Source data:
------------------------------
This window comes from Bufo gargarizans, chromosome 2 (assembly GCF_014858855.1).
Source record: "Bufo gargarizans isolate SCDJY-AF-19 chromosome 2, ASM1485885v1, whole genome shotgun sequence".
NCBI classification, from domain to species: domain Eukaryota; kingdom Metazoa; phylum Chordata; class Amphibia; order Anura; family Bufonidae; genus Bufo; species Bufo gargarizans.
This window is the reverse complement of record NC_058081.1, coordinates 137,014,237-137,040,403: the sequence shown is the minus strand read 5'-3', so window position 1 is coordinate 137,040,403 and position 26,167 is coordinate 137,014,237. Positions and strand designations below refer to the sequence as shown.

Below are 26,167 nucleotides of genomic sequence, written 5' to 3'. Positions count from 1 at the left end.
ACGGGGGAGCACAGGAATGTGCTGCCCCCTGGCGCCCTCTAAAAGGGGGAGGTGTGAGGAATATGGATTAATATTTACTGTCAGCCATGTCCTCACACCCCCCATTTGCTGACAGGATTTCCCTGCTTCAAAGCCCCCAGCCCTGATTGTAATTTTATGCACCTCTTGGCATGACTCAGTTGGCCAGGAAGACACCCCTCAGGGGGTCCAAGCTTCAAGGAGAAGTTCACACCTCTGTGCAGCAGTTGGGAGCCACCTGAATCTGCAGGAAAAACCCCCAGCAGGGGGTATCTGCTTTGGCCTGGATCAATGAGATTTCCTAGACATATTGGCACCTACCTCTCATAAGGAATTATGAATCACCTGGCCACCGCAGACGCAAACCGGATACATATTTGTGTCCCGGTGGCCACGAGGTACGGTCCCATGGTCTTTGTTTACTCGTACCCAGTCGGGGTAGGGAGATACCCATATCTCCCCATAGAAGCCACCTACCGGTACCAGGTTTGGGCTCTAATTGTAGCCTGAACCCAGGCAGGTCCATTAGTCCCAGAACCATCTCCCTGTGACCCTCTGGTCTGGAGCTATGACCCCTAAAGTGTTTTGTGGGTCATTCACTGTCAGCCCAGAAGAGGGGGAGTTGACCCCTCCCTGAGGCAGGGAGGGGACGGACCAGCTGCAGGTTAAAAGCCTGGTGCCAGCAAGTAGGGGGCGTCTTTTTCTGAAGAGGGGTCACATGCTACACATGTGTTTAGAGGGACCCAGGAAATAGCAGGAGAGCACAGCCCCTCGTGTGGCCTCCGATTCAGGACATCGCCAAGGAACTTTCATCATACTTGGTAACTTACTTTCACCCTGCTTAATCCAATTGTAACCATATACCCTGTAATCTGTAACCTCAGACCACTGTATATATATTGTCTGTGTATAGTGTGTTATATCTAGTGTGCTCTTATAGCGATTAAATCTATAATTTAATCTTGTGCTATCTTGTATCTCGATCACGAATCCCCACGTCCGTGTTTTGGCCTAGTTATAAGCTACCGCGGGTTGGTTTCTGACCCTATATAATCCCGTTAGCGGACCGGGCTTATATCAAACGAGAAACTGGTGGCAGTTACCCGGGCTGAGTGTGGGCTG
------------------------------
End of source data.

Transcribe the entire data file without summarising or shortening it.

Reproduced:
This window comes from Bufo gargarizans, chromosome 2 (assembly GCF_014858855.1).
Source record: "Bufo gargarizans isolate SCDJY-AF-19 chromosome 2, ASM1485885v1, whole genome shotgun sequence".
NCBI classification, from domain to species: domain Eukaryota; kingdom Metazoa; phylum Chordata; class Amphibia; order Anura; family Bufonidae; genus Bufo; species Bufo gargarizans.
This window is the reverse complement of record NC_058081.1, coordinates 137,014,237-137,040,403: the sequence shown is the minus strand read 5'-3', so window position 1 is coordinate 137,040,403 and position 26,167 is coordinate 137,014,237. Positions and strand designations below refer to the sequence as shown.

Below are 26,167 nucleotides of genomic sequence, written 5' to 3'. Positions count from 1 at the left end.
ACGGGGGAGCACAGGAATGTGCTGCCCCCTGGCGCCCTCTAAAAGGGGGAGGTGTGAGGAATATGGATTAATATTTACTGTCAGCCATGTCCTCACACCCCCCATTTGCTGACAGGATTTCCCTGCTTCAAAGCCCCCAGCCCTGATTGTAATTTTATGCACCTCTTGGCATGACTCAGTTGGCCAGGAAGACACCCCTCAGGGGGTCCAAGCTTCAAGGAGAAGTTCACACCTCTGTGCAGCAGTTGGGAGCCACCTGAATCTGCAGGAAAAACCCCCAGCAGGGGGTATCTGCTTTGGCCTGGATCAATGAGATTTCCTAGACATATTGGCACCTACCTCTCATAAGGAATTATGAATCACCTGGCCACCGCAGACGCAAACCGGATACATATTTGTGTCCCGGTGGCCACGAGGTACGGTCCCATGGTCTTTGTTTACTCGTACCCAGTCGGGGTAGGGAGATACCCATATCTCCCCATAGAAGCCACCTACCGGTACCAGGTTTGGGCTCTAATTGTAGCCTGAACCCAGGCAGGTCCATTAGTCCCAGAACCATCTCCCTGTGACCCTCTGGTCTGGAGCTATGACCCCTAAAGTGTTTTGTGGGTCATTCACTGTCAGCCCAGAAGAGGGGGAGTTGACCCCTCCCTGAGGCAGGGAGGGGACGGACCAGCTGCAGGTTAAAAGCCTGGTGCCAGCAAGTAGGGGGCGTCTTTTTCTGAAGAGGGGTCACATGCTACACATGTGTTTAGAGGGACCCAGGAAATAGCAGGAGAGCACAGCCCCTCGTGTGGCCTCCGATTCAGGACATCGCCAAGGAACTTTCATCATACTTGGTAACTTACTTTCACCCTGCTTAATCCAATTGTAACCATATACCCTGTAATCTGTAACCTCAGACCACTGTATATATATTGTCTGTGTATAGTGTGTTATATCTAGTGTGCTCTTATAGCGATTAAATCTATAATTTAATCTTGTGCTATCTTGTATCTCGATCACGAATCCCCACGTCCGTGTTTTGGCCTAGTTATAAGCTACCGCGGGTTGGTTTCTGACCCTATATAATCCCGTTAGCGGACCGGGCTTATATCAAACGAGAAACTGGTGGCAGTTACCCGGGCTGAGTGTGGGCTG